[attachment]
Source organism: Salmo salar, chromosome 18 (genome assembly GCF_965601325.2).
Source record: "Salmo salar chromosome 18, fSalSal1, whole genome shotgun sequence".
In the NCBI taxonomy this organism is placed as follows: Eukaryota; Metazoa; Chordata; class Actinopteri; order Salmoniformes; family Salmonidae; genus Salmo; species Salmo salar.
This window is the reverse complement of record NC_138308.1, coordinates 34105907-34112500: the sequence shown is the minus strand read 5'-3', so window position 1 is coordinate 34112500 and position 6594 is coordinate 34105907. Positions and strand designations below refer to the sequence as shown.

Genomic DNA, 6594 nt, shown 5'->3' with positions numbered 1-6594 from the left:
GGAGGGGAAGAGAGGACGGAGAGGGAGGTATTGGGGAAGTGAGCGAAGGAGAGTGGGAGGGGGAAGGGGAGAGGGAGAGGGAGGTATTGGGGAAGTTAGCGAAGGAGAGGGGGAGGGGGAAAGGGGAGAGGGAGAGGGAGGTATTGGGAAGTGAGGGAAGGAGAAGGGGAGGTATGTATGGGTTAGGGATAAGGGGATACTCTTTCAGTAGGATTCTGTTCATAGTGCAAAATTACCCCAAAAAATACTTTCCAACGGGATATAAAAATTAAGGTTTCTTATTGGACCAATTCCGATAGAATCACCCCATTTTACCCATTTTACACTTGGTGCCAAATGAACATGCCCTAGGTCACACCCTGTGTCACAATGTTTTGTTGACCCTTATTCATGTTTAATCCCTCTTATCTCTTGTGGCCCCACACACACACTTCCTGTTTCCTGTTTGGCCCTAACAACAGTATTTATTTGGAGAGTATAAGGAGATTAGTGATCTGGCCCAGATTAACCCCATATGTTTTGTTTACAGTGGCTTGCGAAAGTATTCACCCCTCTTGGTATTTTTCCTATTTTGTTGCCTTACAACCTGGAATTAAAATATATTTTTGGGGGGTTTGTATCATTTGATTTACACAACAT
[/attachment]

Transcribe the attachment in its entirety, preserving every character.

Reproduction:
Source organism: Salmo salar, chromosome 18 (genome assembly GCF_965601325.2).
Source record: "Salmo salar chromosome 18, fSalSal1, whole genome shotgun sequence".
In the NCBI taxonomy this organism is placed as follows: Eukaryota; Metazoa; Chordata; class Actinopteri; order Salmoniformes; family Salmonidae; genus Salmo; species Salmo salar.
This window is the reverse complement of record NC_138308.1, coordinates 34105907-34112500: the sequence shown is the minus strand read 5'-3', so window position 1 is coordinate 34112500 and position 6594 is coordinate 34105907. Positions and strand designations below refer to the sequence as shown.

Genomic DNA, 6594 nt, shown 5'->3' with positions numbered 1-6594 from the left:
GGAGGGGAAGAGAGGACGGAGAGGGAGGTATTGGGGAAGTGAGCGAAGGAGAGTGGGAGGGGGAAGGGGAGAGGGAGAGGGAGGTATTGGGGAAGTTAGCGAAGGAGAGGGGGAGGGGGAAAGGGGAGAGGGAGAGGGAGGTATTGGGAAGTGAGGGAAGGAGAAGGGGAGGTATGTATGGGTTAGGGATAAGGGGATACTCTTTCAGTAGGATTCTGTTCATAGTGCAAAATTACCCCAAAAAATACTTTCCAACGGGATATAAAAATTAAGGTTTCTTATTGGACCAATTCCGATAGAATCACCCCATTTTACCCATTTTACACTTGGTGCCAAATGAACATGCCCTAGGTCACACCCTGTGTCACAATGTTTTGTTGACCCTTATTCATGTTTAATCCCTCTTATCTCTTGTGGCCCCACACACACACTTCCTGTTTCCTGTTTGGCCCTAACAACAGTATTTATTTGGAGAGTATAAGGAGATTAGTGATCTGGCCCAGATTAACCCCATATGTTTTGTTTACAGTGGCTTGCGAAAGTATTCACCCCTCTTGGTATTTTTCCTATTTTGTTGCCTTACAACCTGGAATTAAAATATATTTTTGGGGGGTTTGTATCATTTGATTTACACAACAT